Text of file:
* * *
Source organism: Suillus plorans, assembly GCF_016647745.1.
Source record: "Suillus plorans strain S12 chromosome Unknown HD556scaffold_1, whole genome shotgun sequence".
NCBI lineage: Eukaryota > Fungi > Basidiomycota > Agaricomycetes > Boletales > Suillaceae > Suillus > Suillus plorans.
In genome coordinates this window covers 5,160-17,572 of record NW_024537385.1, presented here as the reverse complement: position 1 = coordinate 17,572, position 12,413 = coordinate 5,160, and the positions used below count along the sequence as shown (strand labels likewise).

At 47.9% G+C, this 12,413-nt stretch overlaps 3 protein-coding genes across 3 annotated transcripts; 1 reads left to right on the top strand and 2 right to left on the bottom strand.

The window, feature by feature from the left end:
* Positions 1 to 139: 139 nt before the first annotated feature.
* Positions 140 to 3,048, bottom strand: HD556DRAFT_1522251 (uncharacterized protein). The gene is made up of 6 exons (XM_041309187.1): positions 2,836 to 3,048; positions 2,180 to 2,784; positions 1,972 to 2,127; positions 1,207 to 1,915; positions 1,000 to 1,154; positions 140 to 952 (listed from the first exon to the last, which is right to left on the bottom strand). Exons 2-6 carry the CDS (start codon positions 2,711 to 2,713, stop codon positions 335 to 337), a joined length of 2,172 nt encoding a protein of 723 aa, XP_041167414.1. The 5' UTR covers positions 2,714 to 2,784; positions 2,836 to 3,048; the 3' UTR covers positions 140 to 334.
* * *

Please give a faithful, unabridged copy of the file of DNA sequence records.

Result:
Source organism: Suillus plorans, assembly GCF_016647745.1.
Source record: "Suillus plorans strain S12 chromosome Unknown HD556scaffold_1, whole genome shotgun sequence".
NCBI lineage: Eukaryota > Fungi > Basidiomycota > Agaricomycetes > Boletales > Suillaceae > Suillus > Suillus plorans.
In genome coordinates this window covers 5,160-17,572 of record NW_024537385.1, presented here as the reverse complement: position 1 = coordinate 17,572, position 12,413 = coordinate 5,160, and the positions used below count along the sequence as shown (strand labels likewise).

At 47.9% G+C, this 12,413-nt stretch overlaps 3 protein-coding genes across 3 annotated transcripts; 1 reads left to right on the top strand and 2 right to left on the bottom strand.

The window, feature by feature from the left end:
* Positions 1 to 139: 139 nt before the first annotated feature.
* Positions 140 to 3,048, bottom strand: HD556DRAFT_1522251 (uncharacterized protein). The gene is made up of 6 exons (XM_041309187.1): positions 2,836 to 3,048; positions 2,180 to 2,784; positions 1,972 to 2,127; positions 1,207 to 1,915; positions 1,000 to 1,154; positions 140 to 952 (listed from the first exon to the last, which is right to left on the bottom strand). Exons 2-6 carry the CDS (start codon positions 2,711 to 2,713, stop codon positions 335 to 337), a joined length of 2,172 nt encoding a protein of 723 aa, XP_041167414.1. The 5' UTR covers positions 2,714 to 2,784; positions 2,836 to 3,048; the 3' UTR covers positions 140 to 334.